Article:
Committee recommends Merck HIV drug for approval
WASHINGTON The Antiviral Drugs Advisory Committee of the Food and Drug Administration voted unanimously to recommend the approval of Merck’s HIV treatment Isentress (raltegravir). The FDA is not bound to follow the committee’s recommendation, although it typically takes its advice.
Isentress is indicated to treat HIV in patients in which other therapies are not slowing viral replication. If approved, the drug would be the first in a new class of antiretroviral agents.
Shire takes ADHD patch off market
NEW YORK British drug developer Shire PLC is temporarily withdrawing from the market its product that treats attention deficit hyperactivity disorder, Forbes.com reported yesterday.
Shire decided to extract the Daytrana product line from the market after patients and caregivers complained that the patch’s release liner is difficult to detach, a problem for those who are trying to administer the drug. To mitigate the state of affairs, Shire stated they would provide easier-to-use patches to those affected by the market withdrawal.
Meanwhile, American depository shares of Shire fell 42 cents to $78.32 in pre-market trading yesterday. In a separate statement, Noven Pharmaceuticals, creator of Daytrana and other medications, estimated the damages at $4 million to $6 million.
Novo Nordisk announces Gruhn, Soeters to switch places
PRINCETON, N.J. Leading diabetes company Novo Nordisk Tuesday announced the appointment of Jerzy Gruhn as president of Novo Nordisk Inc., the company’s U.S. affiliate, and senior vice president of Novo Nordisk North America.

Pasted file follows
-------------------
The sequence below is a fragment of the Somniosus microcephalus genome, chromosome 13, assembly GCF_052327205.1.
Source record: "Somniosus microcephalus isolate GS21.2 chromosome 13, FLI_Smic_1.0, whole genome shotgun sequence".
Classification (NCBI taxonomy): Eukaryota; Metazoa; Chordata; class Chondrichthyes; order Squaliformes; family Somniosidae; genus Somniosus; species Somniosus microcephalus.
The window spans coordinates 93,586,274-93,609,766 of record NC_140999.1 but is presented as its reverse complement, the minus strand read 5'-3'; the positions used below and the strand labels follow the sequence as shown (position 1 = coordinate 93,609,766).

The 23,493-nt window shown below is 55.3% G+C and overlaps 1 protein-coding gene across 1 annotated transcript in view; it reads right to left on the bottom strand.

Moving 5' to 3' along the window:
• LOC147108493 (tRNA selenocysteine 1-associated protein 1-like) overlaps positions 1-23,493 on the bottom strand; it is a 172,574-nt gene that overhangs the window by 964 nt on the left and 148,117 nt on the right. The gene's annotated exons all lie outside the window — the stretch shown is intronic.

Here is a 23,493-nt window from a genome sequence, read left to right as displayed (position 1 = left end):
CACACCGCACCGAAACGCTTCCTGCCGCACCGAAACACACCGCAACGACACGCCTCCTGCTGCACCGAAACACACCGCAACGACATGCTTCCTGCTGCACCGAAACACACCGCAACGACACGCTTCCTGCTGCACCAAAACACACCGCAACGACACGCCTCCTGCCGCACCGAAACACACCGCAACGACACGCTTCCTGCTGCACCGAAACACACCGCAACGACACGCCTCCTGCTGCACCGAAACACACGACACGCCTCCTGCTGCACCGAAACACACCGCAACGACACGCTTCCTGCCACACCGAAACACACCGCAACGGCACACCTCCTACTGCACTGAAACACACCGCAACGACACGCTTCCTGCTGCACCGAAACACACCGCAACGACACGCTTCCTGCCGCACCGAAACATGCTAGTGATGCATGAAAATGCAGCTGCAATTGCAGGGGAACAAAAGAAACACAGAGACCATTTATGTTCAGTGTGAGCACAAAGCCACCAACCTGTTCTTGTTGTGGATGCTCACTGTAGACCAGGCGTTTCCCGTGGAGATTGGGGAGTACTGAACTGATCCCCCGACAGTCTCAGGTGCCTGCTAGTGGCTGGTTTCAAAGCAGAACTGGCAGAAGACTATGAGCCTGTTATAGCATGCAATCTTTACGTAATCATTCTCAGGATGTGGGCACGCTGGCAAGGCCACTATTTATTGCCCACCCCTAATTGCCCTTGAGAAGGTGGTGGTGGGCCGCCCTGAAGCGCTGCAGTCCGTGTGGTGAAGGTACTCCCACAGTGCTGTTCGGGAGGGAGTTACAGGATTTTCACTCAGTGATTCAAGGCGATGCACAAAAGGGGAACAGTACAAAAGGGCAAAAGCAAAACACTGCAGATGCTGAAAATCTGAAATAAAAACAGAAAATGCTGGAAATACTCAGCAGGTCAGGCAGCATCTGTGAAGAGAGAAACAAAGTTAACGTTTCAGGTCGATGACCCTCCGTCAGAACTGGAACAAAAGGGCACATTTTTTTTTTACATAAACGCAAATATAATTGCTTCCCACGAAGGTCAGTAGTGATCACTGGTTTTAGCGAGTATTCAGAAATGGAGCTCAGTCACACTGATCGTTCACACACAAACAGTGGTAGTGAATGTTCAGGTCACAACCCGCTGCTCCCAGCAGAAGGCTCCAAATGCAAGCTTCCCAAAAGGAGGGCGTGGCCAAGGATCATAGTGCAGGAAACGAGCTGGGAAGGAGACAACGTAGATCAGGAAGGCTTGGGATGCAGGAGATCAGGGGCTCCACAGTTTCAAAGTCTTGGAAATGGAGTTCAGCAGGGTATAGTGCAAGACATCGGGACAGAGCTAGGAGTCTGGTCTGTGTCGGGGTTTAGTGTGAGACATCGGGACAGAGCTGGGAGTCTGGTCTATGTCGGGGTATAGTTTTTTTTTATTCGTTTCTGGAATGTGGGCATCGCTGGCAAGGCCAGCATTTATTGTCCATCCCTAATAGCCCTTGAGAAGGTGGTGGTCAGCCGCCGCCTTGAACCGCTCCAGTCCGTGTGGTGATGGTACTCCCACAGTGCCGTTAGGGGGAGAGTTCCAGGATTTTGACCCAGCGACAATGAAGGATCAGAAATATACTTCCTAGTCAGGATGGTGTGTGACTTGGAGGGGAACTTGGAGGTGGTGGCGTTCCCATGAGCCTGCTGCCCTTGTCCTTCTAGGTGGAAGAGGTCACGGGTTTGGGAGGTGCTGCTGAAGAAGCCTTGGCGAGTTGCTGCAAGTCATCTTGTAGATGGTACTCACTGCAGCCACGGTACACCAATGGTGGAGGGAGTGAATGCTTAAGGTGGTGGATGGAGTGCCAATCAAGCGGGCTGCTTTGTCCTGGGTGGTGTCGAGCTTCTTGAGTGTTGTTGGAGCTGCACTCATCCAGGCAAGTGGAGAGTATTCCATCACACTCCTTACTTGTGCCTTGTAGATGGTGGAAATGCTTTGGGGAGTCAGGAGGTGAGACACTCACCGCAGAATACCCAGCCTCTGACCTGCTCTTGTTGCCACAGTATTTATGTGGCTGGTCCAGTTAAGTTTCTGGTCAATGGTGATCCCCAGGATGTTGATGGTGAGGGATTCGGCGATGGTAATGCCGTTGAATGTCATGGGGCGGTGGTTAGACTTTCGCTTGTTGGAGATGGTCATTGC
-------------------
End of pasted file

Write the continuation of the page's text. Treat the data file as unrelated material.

Gruhn will replace Martin Soeters, who will take up the position as senior vice president of the European region, overseeing the company’s operations in 35 countries. Gruhn is currently vice president of the Eastern Europe region. The appointments will take effect on January 1, 2008.
“We are making these changes at a time when Novo Nordisk is doing well in both Europe and North America and are confident that we have the right leadership to secure our future growth in the two regions,” said Kare Schultz, executive vice president and chief operating officer.
“North America is not only the world’s largest diabetes market, but also a region populated by people passionate about stopping the diabetes epidemic here and around the world,” said Gruhn. “Novo Nordisk will continue to be a leader in changing diabetes by embracing a unique business model that allows us to be socially and environmentally responsible, while achieving fiscal growth to advance diabetes care.”
Martin Soeters has more than 27 years’ experience in Novo Nordisk in executive management, sales and marketing. Since he took over responsibility for the company’s operations in the North American region in 2000 he has grown annual sales from $500 million in 2000 to $2.1 billion in 2006.